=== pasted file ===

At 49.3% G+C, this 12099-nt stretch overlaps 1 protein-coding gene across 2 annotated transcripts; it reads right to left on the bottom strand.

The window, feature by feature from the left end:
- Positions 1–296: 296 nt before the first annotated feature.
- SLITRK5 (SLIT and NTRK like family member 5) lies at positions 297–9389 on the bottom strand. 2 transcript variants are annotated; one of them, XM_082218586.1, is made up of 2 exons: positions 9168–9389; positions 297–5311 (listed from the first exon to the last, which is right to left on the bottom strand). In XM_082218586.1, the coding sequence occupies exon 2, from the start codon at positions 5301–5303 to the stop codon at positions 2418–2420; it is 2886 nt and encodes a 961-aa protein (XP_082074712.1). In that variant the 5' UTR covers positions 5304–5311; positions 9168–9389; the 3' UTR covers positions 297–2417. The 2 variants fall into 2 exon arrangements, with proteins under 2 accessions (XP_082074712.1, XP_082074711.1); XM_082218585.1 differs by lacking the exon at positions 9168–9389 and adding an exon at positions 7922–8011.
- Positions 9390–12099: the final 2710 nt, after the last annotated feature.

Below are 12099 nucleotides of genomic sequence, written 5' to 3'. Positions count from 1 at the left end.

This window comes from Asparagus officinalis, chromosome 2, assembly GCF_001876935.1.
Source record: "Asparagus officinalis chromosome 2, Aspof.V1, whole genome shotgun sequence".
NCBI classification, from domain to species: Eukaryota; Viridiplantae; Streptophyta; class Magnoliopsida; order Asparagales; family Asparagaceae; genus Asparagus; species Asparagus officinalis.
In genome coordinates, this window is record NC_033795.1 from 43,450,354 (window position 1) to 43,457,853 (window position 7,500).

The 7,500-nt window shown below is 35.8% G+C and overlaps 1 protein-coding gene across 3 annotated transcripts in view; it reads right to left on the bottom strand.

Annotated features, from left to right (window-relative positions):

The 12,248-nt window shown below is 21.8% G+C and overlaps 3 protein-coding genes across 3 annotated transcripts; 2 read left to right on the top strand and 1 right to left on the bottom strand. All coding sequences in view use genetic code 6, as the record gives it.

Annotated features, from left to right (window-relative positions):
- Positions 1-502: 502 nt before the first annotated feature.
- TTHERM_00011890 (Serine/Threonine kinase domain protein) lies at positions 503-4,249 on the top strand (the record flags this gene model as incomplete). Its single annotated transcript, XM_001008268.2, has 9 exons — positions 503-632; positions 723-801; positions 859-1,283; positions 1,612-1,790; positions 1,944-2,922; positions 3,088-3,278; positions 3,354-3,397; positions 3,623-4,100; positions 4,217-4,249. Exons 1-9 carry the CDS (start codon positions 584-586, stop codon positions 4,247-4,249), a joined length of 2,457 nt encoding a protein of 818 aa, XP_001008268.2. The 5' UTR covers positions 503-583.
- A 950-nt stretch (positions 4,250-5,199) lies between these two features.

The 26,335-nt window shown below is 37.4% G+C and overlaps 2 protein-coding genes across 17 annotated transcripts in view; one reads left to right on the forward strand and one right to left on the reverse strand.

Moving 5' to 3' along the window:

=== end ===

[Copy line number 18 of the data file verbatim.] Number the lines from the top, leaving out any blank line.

The 26,335-nt window shown below is 37.4% G+C and overlaps 2 protein-coding genes across 17 annotated transcripts in view; one reads left to right on the forward strand and one right to left on the reverse strand.